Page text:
SF No. 3: Jimmy Butler, Miami Heat
Butler is a magnet for free throws, an effective scorer within the arc, a willing and potent playmaker, and a determined, hyper-versatile defender, even if his offensive assertiveness isn’t always as strong as you’d want.
SF No. 2: Kawhi Leonard, Los Angeles Clippers
Being both the main scorer and a shutdown defender, Leonard has the potential to upend discussions about the best player on the planet. One of only two players in that group to shoot 50% from the field, 38% from three, and 88% from the line, he was one of nine players to average 24 points, five rebounds, and five assists per game.
SF No. 1: Jayson Tatum, Boston Celtics
Tatum simultaneously set career highs in points, rebounds, assists, three-pointers, player efficiency rating, win shares, and box plus/minus. This is because the rankings place a lot more weight on all of the basketball that was played before that time. He was a first-team All-NBA selection who had more wins above replacement than every other player but Nikola Jokic.
PF No. 3: LeBron James, Los Angeles Lakers
James continues to be one of the most powerful players in this field and a matchup nightmare. At the age of 37, he recently produced his second-best scoring season (30.3 points per game), making him only the fourth player in history to average 30 points, 8 rebounds, and 6 assists a game.
PF No. 2: Kevin Durant, Brooklyn Nets
Along with LeBron James, Durant was one of only two players to average 29 points, seven rebounds, and six assists per game. Additionally, Durant fell short of his second-ever 50/40/90 slash line by a perimeter heater, finishing with a 51.8/38.3/91.0 sizzler.
He’ll eventually have to reveal his age, and you might argue that the process has already begun given his recent injury troubles. However, he is still delivering as many dazzlers as he gets to the court.
PF No. 1: Giannis Antetokounmpo, Milwaukee Bucks
In 2021–22, Antetokounmpo may have had his best season ever. He won MVP awards to round off the 2018–19 and 2019–20 campaigns. He led the Deer to their first championship in 50 years in 2020–21, earning Finals MVP honours in the process.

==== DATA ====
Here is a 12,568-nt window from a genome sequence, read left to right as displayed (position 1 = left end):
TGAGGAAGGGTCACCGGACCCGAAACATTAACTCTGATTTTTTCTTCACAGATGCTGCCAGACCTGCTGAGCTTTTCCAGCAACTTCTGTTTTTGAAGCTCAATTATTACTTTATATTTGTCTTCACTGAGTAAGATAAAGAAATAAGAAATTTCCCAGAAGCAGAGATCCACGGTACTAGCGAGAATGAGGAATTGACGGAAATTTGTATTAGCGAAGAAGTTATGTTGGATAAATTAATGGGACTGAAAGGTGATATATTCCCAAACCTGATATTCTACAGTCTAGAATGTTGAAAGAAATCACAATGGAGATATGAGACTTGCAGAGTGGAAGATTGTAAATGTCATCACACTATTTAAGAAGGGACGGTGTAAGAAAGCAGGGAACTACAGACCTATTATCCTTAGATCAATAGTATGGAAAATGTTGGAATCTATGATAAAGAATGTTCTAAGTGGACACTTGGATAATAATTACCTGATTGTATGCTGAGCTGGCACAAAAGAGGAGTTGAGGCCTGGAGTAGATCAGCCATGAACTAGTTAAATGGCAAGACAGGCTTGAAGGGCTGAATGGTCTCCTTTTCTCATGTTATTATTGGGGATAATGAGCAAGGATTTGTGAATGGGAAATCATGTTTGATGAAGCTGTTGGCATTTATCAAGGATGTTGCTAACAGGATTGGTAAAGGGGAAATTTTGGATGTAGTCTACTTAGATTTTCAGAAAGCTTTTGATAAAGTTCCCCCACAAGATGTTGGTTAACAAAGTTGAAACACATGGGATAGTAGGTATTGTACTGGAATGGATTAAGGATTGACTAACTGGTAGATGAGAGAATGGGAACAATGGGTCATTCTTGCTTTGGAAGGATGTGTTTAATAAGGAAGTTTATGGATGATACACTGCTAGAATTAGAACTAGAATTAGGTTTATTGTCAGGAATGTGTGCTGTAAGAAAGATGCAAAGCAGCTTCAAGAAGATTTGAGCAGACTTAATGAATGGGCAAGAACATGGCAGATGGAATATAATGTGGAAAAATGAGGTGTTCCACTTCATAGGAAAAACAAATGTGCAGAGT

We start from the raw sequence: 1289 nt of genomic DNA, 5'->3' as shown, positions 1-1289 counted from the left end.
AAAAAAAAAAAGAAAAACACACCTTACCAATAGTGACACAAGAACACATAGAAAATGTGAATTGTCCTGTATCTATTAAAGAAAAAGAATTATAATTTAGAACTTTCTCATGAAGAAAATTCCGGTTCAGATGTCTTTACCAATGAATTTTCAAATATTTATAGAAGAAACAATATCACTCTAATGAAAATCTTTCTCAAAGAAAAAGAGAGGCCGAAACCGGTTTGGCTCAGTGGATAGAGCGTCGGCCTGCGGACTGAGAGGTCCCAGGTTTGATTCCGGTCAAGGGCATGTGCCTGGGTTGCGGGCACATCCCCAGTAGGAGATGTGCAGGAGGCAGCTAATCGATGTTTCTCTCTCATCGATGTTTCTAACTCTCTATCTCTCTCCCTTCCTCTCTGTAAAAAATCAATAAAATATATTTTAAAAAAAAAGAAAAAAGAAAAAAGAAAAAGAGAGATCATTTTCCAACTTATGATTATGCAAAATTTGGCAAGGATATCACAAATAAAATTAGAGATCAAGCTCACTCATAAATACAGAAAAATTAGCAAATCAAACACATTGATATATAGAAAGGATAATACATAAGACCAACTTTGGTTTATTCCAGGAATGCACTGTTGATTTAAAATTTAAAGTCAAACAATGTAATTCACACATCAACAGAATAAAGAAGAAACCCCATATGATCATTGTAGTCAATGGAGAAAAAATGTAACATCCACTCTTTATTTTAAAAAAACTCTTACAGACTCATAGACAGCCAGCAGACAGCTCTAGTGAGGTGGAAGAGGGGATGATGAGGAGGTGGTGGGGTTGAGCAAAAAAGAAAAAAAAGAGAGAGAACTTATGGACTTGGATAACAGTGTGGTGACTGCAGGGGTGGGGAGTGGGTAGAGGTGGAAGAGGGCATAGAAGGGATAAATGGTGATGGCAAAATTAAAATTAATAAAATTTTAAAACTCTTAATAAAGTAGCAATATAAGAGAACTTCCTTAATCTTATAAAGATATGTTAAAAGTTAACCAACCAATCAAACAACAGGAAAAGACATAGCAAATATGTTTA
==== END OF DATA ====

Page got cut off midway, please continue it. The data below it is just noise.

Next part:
His career-high 29.9 points were excellent. The same is true of his 32.05 player efficiency rating, which ranks third all-time. He was the only player in the league to make both the NBA All-Defensive and NBA All-NBA first teams.
C No. 3: Rudy Gobert, Minnesota Timberwolves
Nobody contributes greater value to the defensive end than Gobert, whose offensive value as a screener and finisher is underrated. Since 2014–15, when he started appearing regularly, he has produced 37.4 defensive win shares. The only other players north of 30 are Giannis Antetokounmpo (32.6) and Andre Drummond (35.9), who have the top total in the league.
We’re as interested as everyone in how Gobert fits in Minnesota and whether the Timberwolves will ever be able to recoup their investment in the pricey trade, but we also have as much faith in this ranking as anyone.
C No. 2: Joel Embiid, Philadelphia 76ers
Embiid might hold the #1 rank if he played any other position. He’s always glaring up at Jokic, which is the problem.
It’s tough to predict whether Embiid will ever close that gap, but the fact that he has reached this level is a testament to his increased availability and all-around offensive improvement. He is a threat to score from anywhere, and his defence is unbreakable. His assists are also increasing and his turnover rate is decreasing.
C No. 1: Nikola Jokic, Denver Nuggets
In a single phrase, Jokic is unstoppable. He’s the best passer the NBA has ever seen, a strong post scorer, and a skilled shooter from beyond the arc.
In the same season, he just set records for player efficiency rating and box plus/minus in the Association. He had hilariously astronomical leads in certain all-encompassing categories. Jokic has established a top rung of dominance on the court all to himself.
Keep up to date with all of the latest NBA News right here at GiveMeSport.